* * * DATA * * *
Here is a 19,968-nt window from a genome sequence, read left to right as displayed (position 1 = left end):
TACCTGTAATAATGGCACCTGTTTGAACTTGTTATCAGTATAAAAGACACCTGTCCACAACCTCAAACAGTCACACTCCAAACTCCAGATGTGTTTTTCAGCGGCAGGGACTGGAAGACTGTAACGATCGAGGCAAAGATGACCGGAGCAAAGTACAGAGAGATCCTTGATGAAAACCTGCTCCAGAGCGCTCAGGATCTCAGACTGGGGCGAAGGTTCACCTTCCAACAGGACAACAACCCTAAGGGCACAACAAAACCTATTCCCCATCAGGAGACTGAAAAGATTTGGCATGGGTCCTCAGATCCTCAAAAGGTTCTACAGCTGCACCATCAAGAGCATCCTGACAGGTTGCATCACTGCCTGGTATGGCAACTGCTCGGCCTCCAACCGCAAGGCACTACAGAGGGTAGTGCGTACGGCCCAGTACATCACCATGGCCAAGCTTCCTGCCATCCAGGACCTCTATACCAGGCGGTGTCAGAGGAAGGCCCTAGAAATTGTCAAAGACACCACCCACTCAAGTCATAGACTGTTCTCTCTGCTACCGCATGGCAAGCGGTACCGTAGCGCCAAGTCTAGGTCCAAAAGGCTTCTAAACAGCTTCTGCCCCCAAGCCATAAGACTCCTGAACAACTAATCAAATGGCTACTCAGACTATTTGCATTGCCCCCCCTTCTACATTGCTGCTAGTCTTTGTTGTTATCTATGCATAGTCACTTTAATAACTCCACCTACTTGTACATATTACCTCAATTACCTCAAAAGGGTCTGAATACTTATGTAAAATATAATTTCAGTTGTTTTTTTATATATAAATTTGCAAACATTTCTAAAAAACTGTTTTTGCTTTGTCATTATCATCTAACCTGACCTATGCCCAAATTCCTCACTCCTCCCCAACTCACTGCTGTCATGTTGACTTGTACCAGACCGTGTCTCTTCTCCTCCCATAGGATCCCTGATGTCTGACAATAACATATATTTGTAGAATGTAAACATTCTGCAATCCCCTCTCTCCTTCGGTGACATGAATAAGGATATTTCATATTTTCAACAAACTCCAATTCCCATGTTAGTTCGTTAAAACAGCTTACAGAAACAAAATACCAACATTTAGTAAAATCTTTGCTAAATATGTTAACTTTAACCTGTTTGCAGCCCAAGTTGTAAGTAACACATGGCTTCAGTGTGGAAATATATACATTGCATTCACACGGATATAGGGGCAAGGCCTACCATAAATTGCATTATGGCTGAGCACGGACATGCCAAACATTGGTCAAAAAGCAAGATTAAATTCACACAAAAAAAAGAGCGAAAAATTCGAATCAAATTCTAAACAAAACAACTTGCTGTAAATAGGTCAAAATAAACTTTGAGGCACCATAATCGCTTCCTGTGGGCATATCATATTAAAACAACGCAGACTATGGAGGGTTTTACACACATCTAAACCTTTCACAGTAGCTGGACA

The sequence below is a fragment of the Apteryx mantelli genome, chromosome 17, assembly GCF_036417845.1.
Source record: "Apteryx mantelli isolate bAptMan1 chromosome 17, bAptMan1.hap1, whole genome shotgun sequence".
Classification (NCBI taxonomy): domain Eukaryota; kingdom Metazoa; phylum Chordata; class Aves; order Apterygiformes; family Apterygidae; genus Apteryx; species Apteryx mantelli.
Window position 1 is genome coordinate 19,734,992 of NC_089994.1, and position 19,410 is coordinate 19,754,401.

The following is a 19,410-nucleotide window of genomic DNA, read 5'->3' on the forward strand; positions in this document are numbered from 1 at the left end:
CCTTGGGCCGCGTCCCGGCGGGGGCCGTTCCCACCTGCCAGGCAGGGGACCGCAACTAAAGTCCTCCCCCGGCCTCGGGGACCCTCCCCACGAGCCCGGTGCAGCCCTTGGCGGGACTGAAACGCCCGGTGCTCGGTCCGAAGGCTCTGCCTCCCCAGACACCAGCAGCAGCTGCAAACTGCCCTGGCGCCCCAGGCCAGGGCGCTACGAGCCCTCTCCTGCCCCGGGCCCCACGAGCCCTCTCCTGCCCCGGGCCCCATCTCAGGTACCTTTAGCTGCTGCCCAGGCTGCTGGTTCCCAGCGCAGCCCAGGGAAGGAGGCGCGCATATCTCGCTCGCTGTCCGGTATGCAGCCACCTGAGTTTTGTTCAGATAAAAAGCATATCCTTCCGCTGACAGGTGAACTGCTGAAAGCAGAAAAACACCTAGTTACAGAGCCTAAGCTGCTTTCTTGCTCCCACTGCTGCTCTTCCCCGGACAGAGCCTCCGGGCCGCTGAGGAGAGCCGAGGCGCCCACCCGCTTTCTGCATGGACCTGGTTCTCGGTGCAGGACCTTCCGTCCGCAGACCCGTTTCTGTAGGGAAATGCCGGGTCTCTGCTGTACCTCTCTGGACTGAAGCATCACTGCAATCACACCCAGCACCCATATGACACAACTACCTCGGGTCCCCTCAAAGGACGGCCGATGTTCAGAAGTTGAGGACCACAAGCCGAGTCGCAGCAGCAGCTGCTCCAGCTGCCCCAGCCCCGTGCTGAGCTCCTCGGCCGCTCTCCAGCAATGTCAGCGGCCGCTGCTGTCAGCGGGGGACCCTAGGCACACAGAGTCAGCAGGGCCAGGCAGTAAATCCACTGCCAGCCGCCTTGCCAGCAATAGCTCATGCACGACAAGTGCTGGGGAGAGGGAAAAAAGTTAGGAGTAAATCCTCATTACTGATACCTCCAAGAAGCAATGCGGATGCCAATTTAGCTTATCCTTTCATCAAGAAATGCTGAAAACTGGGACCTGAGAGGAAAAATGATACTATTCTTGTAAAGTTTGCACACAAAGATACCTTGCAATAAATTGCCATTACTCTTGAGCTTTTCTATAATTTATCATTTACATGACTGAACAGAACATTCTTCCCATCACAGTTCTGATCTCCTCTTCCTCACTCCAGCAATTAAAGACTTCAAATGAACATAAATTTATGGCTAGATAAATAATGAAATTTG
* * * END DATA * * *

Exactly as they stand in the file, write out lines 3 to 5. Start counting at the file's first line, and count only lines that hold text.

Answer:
The sequence below is a fragment of the Apteryx mantelli genome, chromosome 17, assembly GCF_036417845.1.
Source record: "Apteryx mantelli isolate bAptMan1 chromosome 17, bAptMan1.hap1, whole genome shotgun sequence".
Classification (NCBI taxonomy): domain Eukaryota; kingdom Metazoa; phylum Chordata; class Aves; order Apterygiformes; family Apterygidae; genus Apteryx; species Apteryx mantelli.